On their upcoming third LP, in city & country, award-winning indie folk outfit The Young Novelists decided to travel out of the city and into small-town Ontario in order to connect the two places. After years of firsthand experience combined with historical research, core songwriters Graydon James and Laura Spink wrote over 30 songs inspired by a dozen Canadian towns. From that set, in city & country was born, and in this exclusive #CMPremiere, we’re sharing these 10 tracks with you ahead of the album’s May 4th release.
When they first met, Graydon James and Laura Spink had no idea that they would be married one day — much less touring the world together as The Young Novelists. Since the band’s inception in 2009, they’ve played stages across the U.S. and Canada, released three full-length albums, won numerous awards and continuous praise for their unmatched, effortless harmonies.
While their upcoming album in city & country will technically be their fourth, it is their third studio album and second under the current moniker. Their last record, made us strangers, landed them a Canadian Folk Music Award for New/Emerging Artist, a Vocal Group of the Year nomination, and reached top 20 on !earshot’s and Stingray Music’s (formerly Galaxie) folk charts. The same year, the band won the Grassy Hill Connecticut Folk Songwriting competition and James received the Ontario Art Council’s prestigious Colleen Peterson Songwriting Award. But 2016 was an even bigger year for the two — Spink quit her job as a scientist, they packed their things (and their five-year-old son Simon), and went on a massive North American tour. After over 100 shows, including a 10-week stint on the road, the pair returned to Toronto to start working on in city & country, drawing inspiration from their travels.
Set for release on May 4, 2018, The Young Novelists recorded* in**city & country* with the help of JUNO-winning producer Howard Bilerman (Arcade Fire, Leonard Cohen, The Wooden Sky). Recorded at Bilerman’s Hotel2Tango studios in Montreal, the duo returns with their classic him-and-her vocals, with James playing acoustic guitar and Spink on percussion and vibraphone. For the album’s fullness, they enlisted the help of bassist Derrick Brady, drummer Rory Calexico, and guitarist John Law.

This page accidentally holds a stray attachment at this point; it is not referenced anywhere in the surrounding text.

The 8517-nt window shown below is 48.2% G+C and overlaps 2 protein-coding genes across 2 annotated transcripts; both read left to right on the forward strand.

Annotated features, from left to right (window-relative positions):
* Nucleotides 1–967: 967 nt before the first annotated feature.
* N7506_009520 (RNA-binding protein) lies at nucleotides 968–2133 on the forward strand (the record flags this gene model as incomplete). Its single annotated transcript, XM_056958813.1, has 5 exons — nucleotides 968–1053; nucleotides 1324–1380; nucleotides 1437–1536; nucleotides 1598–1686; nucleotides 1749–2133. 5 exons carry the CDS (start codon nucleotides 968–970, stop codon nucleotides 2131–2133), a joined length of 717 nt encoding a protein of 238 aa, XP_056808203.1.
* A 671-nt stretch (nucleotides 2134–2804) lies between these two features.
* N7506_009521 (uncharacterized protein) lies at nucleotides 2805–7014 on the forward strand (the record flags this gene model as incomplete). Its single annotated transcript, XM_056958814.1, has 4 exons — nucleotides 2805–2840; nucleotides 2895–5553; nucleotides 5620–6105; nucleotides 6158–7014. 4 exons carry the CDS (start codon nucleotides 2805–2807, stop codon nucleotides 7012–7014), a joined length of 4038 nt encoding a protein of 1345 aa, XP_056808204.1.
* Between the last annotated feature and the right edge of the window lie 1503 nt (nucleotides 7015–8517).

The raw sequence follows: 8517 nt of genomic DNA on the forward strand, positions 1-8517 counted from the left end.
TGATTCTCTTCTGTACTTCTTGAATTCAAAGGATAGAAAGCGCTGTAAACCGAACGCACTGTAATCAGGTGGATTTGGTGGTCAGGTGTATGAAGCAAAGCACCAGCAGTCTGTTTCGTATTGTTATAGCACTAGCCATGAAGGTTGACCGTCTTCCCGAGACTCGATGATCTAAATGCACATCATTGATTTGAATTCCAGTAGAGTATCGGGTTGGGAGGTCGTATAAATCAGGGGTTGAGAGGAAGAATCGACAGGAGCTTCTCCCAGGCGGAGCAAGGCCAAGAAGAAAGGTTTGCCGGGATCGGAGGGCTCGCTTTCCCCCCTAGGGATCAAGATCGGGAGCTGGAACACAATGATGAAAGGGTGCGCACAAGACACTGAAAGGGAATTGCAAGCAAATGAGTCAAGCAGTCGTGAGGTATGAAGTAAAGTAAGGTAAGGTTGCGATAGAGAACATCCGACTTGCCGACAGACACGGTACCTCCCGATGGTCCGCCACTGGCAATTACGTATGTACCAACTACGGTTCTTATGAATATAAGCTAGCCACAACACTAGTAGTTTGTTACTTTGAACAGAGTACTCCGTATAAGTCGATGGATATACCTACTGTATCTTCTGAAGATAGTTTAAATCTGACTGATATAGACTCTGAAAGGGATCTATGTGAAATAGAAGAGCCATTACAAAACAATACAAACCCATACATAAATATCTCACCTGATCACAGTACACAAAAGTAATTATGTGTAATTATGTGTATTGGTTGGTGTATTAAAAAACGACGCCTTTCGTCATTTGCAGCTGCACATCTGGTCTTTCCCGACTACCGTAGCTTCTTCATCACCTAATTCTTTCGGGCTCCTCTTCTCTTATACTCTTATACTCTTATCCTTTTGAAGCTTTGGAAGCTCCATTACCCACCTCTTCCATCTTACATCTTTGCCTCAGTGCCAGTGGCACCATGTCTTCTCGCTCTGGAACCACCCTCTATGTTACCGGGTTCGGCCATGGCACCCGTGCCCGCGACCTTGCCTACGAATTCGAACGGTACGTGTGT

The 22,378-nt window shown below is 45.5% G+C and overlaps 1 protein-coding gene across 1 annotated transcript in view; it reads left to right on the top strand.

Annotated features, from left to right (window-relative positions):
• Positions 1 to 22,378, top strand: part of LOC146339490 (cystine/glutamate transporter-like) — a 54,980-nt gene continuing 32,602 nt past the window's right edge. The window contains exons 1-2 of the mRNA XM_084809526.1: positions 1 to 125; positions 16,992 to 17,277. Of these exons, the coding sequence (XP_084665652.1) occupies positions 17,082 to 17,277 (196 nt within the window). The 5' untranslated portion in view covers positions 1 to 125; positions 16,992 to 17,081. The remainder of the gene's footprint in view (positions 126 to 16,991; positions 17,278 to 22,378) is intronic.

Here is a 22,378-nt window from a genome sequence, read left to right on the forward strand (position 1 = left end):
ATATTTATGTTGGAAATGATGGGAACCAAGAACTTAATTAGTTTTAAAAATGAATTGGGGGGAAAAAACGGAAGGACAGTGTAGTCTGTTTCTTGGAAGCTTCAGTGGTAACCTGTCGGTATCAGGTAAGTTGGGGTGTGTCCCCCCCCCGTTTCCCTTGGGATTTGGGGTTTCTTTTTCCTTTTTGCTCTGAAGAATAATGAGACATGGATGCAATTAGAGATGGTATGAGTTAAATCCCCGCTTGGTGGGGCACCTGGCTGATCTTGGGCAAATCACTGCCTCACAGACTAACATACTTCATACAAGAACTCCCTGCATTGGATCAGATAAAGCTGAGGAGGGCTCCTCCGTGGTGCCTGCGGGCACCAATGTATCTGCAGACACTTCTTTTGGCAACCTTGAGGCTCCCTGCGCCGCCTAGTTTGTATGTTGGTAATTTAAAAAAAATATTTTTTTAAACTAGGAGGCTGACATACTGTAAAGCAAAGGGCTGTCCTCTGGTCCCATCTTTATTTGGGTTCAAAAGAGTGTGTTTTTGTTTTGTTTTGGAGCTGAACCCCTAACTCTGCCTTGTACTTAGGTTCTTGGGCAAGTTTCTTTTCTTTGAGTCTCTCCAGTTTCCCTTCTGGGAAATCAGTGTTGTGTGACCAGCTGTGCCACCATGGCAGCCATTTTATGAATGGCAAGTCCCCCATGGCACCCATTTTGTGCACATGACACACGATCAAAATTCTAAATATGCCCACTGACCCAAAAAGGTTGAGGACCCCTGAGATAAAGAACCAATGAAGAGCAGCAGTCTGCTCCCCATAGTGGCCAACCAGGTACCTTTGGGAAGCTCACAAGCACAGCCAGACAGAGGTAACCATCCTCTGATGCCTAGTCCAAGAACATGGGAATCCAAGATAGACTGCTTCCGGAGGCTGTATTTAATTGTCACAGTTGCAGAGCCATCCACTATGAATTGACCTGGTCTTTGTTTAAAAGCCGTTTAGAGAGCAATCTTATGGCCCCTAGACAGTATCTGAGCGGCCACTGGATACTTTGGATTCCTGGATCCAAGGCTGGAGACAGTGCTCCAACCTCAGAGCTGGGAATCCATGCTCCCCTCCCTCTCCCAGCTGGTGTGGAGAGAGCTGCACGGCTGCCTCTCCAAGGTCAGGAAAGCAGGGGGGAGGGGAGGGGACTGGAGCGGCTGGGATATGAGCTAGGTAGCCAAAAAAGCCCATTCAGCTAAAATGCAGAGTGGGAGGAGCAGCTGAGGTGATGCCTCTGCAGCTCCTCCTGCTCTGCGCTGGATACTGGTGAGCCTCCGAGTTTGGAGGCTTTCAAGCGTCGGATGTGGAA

“It was a new experience – being away from home and recording,” Spink says, adding, “It was magical to be in a beautiful, new (to us) city, spending our time and creative energy in a great studio, working with fun and fantastic people who were equal parts talented and devoted to the project.”
The album opens with “Two of a Kind” a sentimental ballad inspired by the town of Goderich; keyboardist Jeffrey Louch shines on the almost-love song that tells the tale of a woman trying to choose between two men. The album continues with the delicate, mellow “Back to the Hard Times,” but this time, focusing on Spink’s vocals, perfectly complemented by violinist Lana Tomlin (noted for her work with Canadian band Stars). The song is inspired by Ridgeway, a town on the shores of Lake Erie, and compares two very different kinds of sadness: the failure of an old amusement park and a friend’s relationship ending. “This sort of thing happens in lots of small towns – an industry is built up and torn down. We tried to combine aspects of the grandiose industrialist dreamer who started the Crystal Beach Amusement Park, and the small-town kids who tried their best and got their hearts broken there.” The album takes a leap on track five with the upbeat, energy-packed “Come Round Again.” Written about a Bonnie & Clyde-style heist in Halton Hills, the song’s adrenaline draws from a guitar-heavy intro and super catchy hook — it’s a challenge to* not* airdrum along to this one.
The title track, “City & Country,” ties the album together in more ways than one; listening wise, the track brings together the entire studio band (including cellist Justin Wright). Inspired by Toronto, Waterloo, and his hometown of Verona, James reminisces on crucial times and places in his life. “This is really a song about my experiences living in a major city and a small town, and the fact that I think there are more similarities than differences.”
No matter where you’ve lived, the dichotomy that exists on in city & country is universal. It’s not just a memoir of the duo’s experiences or the histories of small towns; it’s about appreciating where you’ve been and where you’re at — and finding the good and bad that lies within both.
Photo by Jen Squires